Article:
Basel-based investment group Investors Trading offers boutique commodity trading advice in a competitive and often challenging market
Catering to the most exclusive clientele, Investors Trading is a boutique operation offering bespoke commodity trading solutions. But one must not be fooled by the size of the company, because it packs quite a punch. Much of its recent success can be attr...
In today’s economic climate, the critical function of a fund manager is controlling risk. Successful managers grasp market complexity, respect the trauma of loss and value unique strategies
Let’s face it; managed futures have not been a productive investment over the past three years. Many managers and multi-manager funds have been posting disappointing returns. Within multi-manager funds, diversification has helped reduce drawdowns, but e...
Deutsche Bank’s managed investment platform, dbSelect, is a fast-growing platform for accessing liquid hedge fund strategies in a way that is not only efficient, but also transparent and secure
The hedge fund industry has faced a difficult year, and managers are increasingly wary of where the markets will head and when. There is evidence that in 2012 investors have shifted assets towards low-risk investments, as the eurozone continues to struggl...
World Finance takes a look at Goldman Sach’s Alternative Investments and Manager Selection Group’s platform of investment solutions
The Alternative Investments and Manager Selection (AIMS) Group is the team at Goldman Sachs Asset Management which provides investment solutions across leading hedge fund, private equity, real estate, credit and traditional long-only managers – investme...
With many industries looking to consolidate in the face of adverse market conditions, European and North American merger arbitrage firm CIAM sees opportunities for investors
Launching a hedge fund in the midst of a global economic crisis is something that might be considered a particularly brave move, with criticism for the industry coming from the press and opportunistic politicians. However, there is still potential to find...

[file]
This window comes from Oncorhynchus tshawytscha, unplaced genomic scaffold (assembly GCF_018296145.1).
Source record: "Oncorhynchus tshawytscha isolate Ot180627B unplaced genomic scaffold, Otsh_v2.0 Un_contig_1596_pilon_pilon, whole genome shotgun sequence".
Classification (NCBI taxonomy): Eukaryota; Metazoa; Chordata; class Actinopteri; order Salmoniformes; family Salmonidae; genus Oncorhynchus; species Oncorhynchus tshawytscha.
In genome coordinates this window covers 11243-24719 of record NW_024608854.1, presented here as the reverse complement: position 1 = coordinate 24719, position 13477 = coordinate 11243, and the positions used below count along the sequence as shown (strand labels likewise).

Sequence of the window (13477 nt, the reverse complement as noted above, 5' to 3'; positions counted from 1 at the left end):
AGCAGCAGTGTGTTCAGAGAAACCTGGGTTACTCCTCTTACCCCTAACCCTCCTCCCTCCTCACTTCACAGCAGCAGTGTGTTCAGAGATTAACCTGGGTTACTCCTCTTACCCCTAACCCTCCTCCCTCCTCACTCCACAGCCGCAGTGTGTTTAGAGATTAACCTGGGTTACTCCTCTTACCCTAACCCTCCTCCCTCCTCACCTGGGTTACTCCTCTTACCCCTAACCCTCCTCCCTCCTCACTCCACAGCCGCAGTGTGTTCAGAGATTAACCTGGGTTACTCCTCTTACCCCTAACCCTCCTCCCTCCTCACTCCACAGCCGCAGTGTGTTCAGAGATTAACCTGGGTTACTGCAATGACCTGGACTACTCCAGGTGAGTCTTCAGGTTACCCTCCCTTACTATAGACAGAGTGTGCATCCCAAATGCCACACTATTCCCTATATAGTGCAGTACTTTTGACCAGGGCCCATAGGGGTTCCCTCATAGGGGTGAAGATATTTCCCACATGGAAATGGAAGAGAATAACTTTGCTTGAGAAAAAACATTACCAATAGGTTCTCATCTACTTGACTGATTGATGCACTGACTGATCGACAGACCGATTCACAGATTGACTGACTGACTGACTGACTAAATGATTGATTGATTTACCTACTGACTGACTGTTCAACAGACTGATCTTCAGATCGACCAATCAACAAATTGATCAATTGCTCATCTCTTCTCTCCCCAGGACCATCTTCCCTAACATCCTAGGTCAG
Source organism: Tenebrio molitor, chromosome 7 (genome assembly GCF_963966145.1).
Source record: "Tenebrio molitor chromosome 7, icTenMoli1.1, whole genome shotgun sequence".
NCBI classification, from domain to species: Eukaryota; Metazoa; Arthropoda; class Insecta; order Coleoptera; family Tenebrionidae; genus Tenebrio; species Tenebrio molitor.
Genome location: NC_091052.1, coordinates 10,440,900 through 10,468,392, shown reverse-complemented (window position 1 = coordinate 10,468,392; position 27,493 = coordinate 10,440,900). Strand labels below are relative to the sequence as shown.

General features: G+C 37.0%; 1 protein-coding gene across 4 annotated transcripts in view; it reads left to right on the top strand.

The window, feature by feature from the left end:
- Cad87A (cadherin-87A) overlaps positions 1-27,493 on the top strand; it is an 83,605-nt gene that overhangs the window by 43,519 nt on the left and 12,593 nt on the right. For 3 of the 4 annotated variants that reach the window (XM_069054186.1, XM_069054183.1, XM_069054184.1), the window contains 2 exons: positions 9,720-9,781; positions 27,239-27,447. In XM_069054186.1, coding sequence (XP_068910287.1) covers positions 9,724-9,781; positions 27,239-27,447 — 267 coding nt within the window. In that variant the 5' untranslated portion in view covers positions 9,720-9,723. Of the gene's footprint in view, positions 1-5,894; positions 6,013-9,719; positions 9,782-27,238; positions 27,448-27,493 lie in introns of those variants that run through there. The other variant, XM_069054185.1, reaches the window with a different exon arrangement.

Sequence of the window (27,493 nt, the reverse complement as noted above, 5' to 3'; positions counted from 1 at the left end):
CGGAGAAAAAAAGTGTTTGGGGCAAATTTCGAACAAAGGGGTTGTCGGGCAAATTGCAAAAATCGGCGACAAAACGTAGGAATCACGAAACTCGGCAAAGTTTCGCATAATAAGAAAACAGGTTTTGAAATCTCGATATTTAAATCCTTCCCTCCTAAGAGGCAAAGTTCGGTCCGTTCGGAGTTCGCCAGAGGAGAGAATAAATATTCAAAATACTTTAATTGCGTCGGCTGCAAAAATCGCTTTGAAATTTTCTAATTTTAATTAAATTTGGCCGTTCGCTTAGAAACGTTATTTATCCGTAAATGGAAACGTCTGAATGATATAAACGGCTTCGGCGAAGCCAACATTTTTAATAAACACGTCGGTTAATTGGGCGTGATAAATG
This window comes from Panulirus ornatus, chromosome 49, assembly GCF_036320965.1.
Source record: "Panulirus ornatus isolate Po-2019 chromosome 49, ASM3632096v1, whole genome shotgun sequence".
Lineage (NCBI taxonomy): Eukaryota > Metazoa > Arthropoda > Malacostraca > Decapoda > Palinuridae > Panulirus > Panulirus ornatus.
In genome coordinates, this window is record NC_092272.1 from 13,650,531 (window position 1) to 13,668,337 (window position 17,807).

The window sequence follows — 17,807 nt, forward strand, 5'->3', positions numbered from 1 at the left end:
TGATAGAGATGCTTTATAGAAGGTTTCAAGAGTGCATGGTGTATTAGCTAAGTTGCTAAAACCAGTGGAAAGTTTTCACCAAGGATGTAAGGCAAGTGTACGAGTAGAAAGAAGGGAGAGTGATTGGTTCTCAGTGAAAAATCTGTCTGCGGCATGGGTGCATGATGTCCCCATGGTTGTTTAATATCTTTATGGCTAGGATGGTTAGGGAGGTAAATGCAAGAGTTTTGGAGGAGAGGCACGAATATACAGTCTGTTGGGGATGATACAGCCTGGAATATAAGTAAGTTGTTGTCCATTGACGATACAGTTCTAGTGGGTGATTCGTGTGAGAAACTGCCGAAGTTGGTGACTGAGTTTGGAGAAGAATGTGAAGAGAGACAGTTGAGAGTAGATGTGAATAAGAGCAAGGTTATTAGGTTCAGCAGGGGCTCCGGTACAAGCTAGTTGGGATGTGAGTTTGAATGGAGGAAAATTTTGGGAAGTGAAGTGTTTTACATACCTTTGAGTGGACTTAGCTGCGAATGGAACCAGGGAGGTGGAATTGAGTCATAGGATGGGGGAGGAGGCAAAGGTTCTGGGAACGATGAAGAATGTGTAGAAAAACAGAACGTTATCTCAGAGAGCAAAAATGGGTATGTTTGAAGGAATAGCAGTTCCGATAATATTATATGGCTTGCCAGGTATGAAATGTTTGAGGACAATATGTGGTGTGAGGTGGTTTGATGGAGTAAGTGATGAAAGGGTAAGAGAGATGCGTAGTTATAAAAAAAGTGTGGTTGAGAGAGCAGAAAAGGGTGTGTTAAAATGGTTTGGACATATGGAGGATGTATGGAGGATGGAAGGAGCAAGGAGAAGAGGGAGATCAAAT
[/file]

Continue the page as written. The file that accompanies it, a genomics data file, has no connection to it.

Strong returns have been a hallmark of Fort’s business over the years, even in today’s choppy financial waters. The steady approach appears to be paying off
Running a successful hedge fund for the best part of two decades requires a clear strategy, which is something that US-based firm Fort has striven for since its launch in 1993. Consistently posting double-digit returns since its inception, the firm has al...
EIM’s ‘ECHO’ fund is a unique product created to address widespread investor concerns over two current threats borne out of the policy responses and aftershocks to the 2008 crisis: inflation and deflation
EIM has been focused on creating innovative solutions to investment problems for 20 years. The Enhanced Convexity Hedge Overlay compartment of the AAA Alternative Fund (ECHO), recognised as the Most Innovative Fund-of-Hedge-Fund (Europe) this year by Worl...
Thalia is a forward-thinking company whose single strategy funds of hedge funds and bespoke solutions offer innovative ways to invest in hedge funds
In ancient Greece, Thalia was the goddess of rich and luxurious banquets. In modern Switzerland, it is an alternative asset management company, founded in 2003 by BSI SA and Generali Investments. Within this international group, Thalia represents the link...
Endre Dobozy, Managing Director of FTM, explains why his Vanuatu-based fund continues to be a safe bet for investors
In an investing world gone mad, it seems the series of crises that have hit the global financial system are escalating to the point where they could bring the whole thing down. Each day brings with it a potential new challenge to be overcome. Could Gree...